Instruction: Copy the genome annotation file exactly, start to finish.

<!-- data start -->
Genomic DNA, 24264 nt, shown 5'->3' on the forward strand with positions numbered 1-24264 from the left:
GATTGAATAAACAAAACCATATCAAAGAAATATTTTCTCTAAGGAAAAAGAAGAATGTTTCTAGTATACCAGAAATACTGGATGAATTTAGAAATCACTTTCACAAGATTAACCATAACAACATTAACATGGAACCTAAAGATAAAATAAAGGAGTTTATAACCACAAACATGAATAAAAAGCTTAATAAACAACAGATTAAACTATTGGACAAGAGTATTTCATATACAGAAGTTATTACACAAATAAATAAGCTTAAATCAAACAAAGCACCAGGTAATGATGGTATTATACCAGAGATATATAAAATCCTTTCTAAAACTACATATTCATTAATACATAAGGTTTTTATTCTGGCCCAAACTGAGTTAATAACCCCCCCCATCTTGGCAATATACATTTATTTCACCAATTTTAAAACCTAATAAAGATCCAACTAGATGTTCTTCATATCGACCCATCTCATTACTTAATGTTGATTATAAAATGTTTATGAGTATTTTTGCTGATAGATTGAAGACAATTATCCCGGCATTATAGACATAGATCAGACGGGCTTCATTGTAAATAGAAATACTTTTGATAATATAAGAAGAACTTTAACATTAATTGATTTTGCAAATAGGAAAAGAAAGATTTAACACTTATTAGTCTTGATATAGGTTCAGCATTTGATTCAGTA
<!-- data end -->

Genomic DNA, 24264 nt, shown 5'->3' on the forward strand with positions numbered 1-24264 from the left:
GATTGAATAAACAAAACCATATCAAAGAAATATTTTCTCTAAGGAAAAAGAAGAATGTTTCTAGTATACCAGAAATACTGGATGAATTTAGAAATCACTTTCACAAGATTAACCATAACAACATTAACATGGAACCTAAAGATAAAATAAAGGAGTTTATAACCACAAACATGAATAAAAAGCTTAATAAACAACAGATTAAACTATTGGACAAGAGTATTTCATATACAGAAGTTATTACACAAATAAATAAGCTTAAATCAAACAAAGCACCAGGTAATGATGGTATTATACCAGAGATATATAAAATCCTTTCTAAAACTACATATTCATTAATACATAAGGTTTTTATTCTGGCCCAAACTGAGTTAATAACCCCCCCCATCTTGGCAATATACATTTATTTCACCAATTTTAAAACCTAATAAAGATCCAACTAGATGTTCTTCATATCGACCCATCTCATTACTTAATGTTGATTATAAAATGTTTATGAGTATTTTTGCTGATAGATTGAAGACAATTATCCCGGCATTATAGACATAGATCAGACGGGCTTCATTGTAAATAGAAATACTTTTGATAATATAAGAAGAACTTTAACATTAATTGATTTTGCAAATAGGAAAAGAAAGATTTAACACTTATTAGTCTTGATATAGGTTCAGCATTTGATTCAGTA